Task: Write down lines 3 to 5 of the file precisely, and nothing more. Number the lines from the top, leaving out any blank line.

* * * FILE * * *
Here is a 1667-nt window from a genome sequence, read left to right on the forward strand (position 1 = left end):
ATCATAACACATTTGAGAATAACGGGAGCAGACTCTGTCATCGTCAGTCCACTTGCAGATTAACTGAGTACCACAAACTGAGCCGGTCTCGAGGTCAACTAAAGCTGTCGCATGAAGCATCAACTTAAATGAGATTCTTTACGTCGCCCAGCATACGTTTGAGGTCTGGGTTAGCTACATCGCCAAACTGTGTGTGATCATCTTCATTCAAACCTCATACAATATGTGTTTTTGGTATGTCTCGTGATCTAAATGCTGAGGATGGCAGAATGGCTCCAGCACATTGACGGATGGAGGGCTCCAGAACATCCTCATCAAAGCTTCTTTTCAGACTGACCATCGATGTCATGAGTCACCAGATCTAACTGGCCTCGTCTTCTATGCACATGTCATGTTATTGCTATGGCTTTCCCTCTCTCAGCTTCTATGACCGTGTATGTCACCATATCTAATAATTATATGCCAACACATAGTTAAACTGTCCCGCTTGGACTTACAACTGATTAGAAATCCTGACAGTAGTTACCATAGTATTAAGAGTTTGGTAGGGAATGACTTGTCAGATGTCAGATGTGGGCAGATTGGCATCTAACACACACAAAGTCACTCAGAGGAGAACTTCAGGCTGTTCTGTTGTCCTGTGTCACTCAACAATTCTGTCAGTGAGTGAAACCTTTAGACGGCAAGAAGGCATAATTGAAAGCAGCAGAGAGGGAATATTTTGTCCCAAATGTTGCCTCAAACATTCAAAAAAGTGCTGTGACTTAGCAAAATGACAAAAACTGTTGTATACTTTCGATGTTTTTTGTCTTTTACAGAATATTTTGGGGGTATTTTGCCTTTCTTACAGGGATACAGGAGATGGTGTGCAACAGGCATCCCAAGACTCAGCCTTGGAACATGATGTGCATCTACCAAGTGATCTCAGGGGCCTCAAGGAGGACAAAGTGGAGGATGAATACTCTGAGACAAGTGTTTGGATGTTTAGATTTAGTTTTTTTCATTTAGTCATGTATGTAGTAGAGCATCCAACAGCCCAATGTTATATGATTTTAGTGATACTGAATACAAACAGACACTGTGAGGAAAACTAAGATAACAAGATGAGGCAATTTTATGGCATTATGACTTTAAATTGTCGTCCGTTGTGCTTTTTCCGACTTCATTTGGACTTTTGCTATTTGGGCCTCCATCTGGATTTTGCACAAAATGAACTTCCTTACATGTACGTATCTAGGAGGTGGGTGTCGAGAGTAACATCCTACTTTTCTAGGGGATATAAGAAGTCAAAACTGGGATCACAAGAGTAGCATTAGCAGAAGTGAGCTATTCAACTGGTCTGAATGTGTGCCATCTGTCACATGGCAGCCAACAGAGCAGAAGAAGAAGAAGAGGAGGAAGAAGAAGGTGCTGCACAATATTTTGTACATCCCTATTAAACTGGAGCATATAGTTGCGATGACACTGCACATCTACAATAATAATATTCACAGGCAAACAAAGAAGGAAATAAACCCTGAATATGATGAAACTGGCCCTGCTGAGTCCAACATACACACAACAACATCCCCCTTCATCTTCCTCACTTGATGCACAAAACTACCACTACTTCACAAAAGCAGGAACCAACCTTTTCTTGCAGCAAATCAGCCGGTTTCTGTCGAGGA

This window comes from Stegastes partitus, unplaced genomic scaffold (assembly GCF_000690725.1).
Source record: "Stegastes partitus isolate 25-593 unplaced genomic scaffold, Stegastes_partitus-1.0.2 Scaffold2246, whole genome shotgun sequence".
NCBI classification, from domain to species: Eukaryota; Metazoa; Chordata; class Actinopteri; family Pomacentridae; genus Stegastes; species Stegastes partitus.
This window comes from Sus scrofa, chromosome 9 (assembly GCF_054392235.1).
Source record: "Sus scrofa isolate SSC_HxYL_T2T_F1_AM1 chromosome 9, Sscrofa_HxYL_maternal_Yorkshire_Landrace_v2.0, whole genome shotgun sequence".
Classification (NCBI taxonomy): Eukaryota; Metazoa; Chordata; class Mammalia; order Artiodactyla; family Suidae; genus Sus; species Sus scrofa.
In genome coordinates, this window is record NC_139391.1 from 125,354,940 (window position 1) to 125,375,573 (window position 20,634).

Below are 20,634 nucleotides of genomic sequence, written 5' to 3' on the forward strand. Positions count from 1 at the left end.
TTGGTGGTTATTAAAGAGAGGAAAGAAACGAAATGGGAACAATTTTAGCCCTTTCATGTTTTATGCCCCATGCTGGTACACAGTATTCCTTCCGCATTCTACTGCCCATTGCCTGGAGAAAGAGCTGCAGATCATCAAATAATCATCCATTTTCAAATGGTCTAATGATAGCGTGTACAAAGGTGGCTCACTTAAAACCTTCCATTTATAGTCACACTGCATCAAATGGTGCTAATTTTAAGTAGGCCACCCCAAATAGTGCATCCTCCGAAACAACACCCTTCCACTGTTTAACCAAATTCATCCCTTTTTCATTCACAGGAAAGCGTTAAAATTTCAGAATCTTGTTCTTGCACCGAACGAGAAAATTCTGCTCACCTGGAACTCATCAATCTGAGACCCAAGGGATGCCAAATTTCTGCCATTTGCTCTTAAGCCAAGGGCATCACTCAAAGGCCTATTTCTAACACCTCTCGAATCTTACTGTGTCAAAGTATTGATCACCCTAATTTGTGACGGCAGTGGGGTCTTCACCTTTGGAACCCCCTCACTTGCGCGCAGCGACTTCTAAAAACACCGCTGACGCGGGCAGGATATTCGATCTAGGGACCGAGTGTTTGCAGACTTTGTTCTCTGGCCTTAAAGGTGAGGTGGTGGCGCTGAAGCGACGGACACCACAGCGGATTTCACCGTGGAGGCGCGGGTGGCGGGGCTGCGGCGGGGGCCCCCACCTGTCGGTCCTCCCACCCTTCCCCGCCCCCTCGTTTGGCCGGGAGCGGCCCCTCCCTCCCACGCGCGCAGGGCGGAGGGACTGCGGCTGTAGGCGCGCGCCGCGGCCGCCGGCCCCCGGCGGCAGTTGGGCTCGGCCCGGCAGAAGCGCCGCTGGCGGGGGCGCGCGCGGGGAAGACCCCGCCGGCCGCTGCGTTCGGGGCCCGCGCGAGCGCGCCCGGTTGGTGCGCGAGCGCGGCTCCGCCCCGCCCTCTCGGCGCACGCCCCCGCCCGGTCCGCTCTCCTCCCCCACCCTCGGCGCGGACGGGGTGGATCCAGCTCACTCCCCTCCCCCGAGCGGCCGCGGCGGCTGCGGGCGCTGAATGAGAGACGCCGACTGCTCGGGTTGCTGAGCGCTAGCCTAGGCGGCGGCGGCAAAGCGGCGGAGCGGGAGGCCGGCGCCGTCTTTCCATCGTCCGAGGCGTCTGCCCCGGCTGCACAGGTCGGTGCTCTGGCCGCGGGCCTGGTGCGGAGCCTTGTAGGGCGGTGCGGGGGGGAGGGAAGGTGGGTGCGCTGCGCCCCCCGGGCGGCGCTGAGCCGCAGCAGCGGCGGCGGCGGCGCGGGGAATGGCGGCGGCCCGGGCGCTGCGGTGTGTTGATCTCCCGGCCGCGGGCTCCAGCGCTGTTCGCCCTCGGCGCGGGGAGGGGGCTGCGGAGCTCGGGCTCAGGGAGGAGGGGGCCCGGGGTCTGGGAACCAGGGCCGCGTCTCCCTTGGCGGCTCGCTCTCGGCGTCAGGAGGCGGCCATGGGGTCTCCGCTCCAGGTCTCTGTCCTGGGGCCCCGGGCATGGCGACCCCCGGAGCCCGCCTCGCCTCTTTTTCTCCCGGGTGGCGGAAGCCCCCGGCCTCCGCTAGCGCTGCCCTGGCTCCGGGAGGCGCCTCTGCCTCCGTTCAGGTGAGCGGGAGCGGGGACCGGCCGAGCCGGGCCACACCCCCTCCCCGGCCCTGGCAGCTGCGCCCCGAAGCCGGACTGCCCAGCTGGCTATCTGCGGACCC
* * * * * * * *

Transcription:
This window comes from Stegastes partitus, unplaced genomic scaffold (assembly GCF_000690725.1).
Source record: "Stegastes partitus isolate 25-593 unplaced genomic scaffold, Stegastes_partitus-1.0.2 Scaffold2246, whole genome shotgun sequence".
NCBI classification, from domain to species: Eukaryota; Metazoa; Chordata; class Actinopteri; family Pomacentridae; genus Stegastes; species Stegastes partitus.